Earth Imaging Journal: Remote Sensing, Satellite Images, Satellite Imagery
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October 2, 2017
Melting Greenland Glacier

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The European Space Agency (ESA) Copernicus Sentinel-2A satellite collected this false-color image over the jagged islands along the west coast of Greenland on Aug. 8, 2017.

Covering more than 2 million square kilometers, Greenland is the world’s largest island and home to the second largest ice sheet after Antarctica. But the ice sheets are sensitive to changes in climate, and rising temperatures are causing them to melt faster.

Scientists use Earth-observing satellites to track the ice loss. Between 2011 and 2014, Greenland lost approximately 1,000 billion metric tons of ice, corresponding to a 0.75-millimeter contribution to global sea-level rise each year.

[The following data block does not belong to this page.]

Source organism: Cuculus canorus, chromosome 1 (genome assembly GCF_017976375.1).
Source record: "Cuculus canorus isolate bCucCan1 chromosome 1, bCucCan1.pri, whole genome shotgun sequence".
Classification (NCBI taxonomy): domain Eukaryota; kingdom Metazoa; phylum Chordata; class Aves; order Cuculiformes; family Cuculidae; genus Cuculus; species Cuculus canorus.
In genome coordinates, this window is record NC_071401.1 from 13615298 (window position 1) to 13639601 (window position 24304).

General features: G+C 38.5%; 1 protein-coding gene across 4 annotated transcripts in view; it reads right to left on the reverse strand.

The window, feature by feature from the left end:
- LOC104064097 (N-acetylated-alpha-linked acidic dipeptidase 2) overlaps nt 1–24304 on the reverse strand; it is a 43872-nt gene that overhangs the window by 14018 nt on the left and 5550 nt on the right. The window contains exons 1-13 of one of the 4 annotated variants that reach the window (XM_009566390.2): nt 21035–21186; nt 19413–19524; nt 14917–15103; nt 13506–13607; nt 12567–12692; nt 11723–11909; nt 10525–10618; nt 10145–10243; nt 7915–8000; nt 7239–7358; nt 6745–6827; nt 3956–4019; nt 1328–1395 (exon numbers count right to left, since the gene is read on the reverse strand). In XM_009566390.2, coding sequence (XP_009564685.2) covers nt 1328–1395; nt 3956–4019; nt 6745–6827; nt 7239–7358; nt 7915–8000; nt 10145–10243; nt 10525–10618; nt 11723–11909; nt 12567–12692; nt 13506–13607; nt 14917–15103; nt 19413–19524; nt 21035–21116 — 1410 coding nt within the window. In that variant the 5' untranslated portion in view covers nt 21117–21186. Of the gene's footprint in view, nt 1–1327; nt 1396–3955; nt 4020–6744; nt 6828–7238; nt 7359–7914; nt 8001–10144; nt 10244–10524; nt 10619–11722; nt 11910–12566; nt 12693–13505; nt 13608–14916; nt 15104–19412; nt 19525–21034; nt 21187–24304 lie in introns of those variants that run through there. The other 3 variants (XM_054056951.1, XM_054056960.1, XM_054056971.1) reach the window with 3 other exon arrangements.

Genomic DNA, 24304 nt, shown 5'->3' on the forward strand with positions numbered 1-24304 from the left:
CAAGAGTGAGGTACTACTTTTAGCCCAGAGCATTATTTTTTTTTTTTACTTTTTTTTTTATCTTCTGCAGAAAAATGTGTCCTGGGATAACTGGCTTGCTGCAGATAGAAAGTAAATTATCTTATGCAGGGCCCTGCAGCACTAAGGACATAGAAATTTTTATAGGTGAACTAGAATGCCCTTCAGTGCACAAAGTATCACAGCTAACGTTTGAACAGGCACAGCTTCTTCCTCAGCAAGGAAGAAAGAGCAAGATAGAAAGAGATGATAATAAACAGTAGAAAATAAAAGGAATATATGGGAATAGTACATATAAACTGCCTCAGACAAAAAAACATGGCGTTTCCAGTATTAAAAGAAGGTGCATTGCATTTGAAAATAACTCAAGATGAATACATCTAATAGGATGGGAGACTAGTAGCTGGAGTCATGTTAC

On the right side of this image, the Nordenskiold Glacier is just one of many glaciers draining Greenland’s ice sheet. Vegetation appears red in this false-color image, as the land here is covered by grasses and low-lying plants. Swirls of light blue in the water are suspended fine sediment produced by the abrasion of glaciers rubbing against rock, called “glacier milk.”

(Photo Credit: Copyright contains modified Copernicus Sentinel data (2017), processed by ESA)

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